Research In Clinical Practise

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Research In Clinical Practise

Introduction to Portfolio

The research articles to be critiqued relate to the author's area of practice; community nursing and in particular; the cost-effectiveness of community leg ulcer clinics. The author currently manages a leg ulcer clinic and an insight into the research underpinning their cost-effectiveness would be of benefit in her quest to deliver evidence-based practice in line with the principles underpinning clinical governance.

Management of venous leg ulcers had advanced considerably over the last decade. This is due to various factors from greater knowledge of the aetiology of leg ulceration to more recent developments, such as dedicated leg ulcer clinics (Dowsett, 2004). However, it is a concern that leg ulcer clinics are being justified by nurses and organizations based on uncontrolled studies and narrative accounts (Bosanquet et al, 1993; Fletcher, 1995; Stevens et al, 1997; Thorne, 1998; Audit Commission, 1999). It has been widely suggested that the establishment of community leg ulcer clinics could increase healing rates for leg ulcers and standardise care (Moffatt et al, 1992; Simon et al, 1996; Stevens et al, 1997). However, research surrounding their cost effectiveness is extremely limited.

As interest in healthcare research grows, the number of definitions and explorations of the topic has increased. Most definitions of research follow a similar theme with the search for knowledge being emphasised as a fundamental reason for undertaking research studies (Clifford, 1997). Cormack (2000) defined research as an attempt to increase the sum of what is known by the discovery of new facts or relationships through a process of systematic scientific enquiry - the research process.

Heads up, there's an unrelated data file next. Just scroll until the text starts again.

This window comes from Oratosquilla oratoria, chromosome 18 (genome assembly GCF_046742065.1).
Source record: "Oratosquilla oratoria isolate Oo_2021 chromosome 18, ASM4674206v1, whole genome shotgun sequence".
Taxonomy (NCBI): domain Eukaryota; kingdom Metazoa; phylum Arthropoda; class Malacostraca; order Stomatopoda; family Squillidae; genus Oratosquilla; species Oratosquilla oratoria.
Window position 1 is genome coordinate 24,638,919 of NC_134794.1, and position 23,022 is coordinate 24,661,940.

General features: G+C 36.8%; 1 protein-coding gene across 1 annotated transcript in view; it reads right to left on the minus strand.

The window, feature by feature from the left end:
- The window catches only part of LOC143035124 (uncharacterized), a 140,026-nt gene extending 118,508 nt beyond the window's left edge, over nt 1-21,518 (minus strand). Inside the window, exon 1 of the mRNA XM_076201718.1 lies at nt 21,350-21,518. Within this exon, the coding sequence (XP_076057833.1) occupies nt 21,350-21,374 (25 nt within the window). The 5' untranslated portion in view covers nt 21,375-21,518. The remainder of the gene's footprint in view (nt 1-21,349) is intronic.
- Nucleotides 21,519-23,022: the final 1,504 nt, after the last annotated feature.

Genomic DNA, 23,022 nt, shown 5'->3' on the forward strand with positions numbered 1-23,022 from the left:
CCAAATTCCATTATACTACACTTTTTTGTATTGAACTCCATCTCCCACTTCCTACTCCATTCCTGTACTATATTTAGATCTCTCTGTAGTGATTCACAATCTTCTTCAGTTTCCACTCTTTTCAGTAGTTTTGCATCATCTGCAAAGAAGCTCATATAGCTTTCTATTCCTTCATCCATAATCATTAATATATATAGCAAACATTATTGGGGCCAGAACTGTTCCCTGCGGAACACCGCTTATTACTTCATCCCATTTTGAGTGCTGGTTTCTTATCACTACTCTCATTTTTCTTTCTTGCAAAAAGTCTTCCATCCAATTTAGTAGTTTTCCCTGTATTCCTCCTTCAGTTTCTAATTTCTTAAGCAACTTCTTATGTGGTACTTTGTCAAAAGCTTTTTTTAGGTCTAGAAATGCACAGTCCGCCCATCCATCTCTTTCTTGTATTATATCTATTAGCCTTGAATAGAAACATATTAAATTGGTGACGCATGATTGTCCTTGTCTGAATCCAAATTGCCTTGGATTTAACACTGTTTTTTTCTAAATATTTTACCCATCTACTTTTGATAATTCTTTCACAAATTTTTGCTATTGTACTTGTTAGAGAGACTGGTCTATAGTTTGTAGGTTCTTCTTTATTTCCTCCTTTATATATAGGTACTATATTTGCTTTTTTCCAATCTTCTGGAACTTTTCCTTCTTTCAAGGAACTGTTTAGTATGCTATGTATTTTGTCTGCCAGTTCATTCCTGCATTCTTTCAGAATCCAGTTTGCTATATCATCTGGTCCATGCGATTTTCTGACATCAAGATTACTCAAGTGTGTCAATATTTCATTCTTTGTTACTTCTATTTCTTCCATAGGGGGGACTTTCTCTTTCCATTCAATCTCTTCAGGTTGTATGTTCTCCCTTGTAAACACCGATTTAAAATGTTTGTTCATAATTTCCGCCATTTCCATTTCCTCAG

Nursing has been striving to become a research based profession since the Briggs Report (1972) and the lack of apparent integration of research findings into nursing practice has been lamented consistently ever since (Walsh and Ford, 1989). As long ago as 1989 the Department of Health (DoH), in their Strategy for Nursing stated; 'All clinical practice should be founded on up-to-date information and research findings.

Practitioners should be encouraged to identify the needs and opportunities for research presented by their work. Research is fundamental to achieving evidence-based practice in nursing. Evidence-based health care aims to promote clinical and cost-effective care/treatment through the explicit, conscientious, and judicious use of the currently available best evidence from research to guide decisions (Sackett et al, 1996).

Recently, there has been an increasing emphasis on evidence-based practice. The NHS information strategy, the development of the NHS net and the National Electronic Library for Health all testify to the NHS commitment of bringing research evidence closer to clinical decision makers (Thompson et al 2001). Journal based initiatives are also available such as Evidence Based Nursing (Cullum et al. 1997) and Clinical Effectiveness in Nursing (Newell 1997). Furthermore, guidance can be found in publications such as NICE (National Institute of Clinical Excellence) guidelines.

Evidence-based nursing and clinical governance presuppose research, without it evidence will remain elusive and no credence will be given to clinicians who base their work on routine and tradition alone (Lawton et al, 2000).

Often, consumers mistakenly believe that if a research report was accepted for publication then the study must be sound. Unfortunately, this is not necessarily the case. Indeed most research will have limitations and weaknesses and, for this reason, no single study can provide unchallengeable answers to research questions (Polit and Hungler, 1997). Rees (1997) adds that we must remember that there is rarely such a thing as the perfect research project.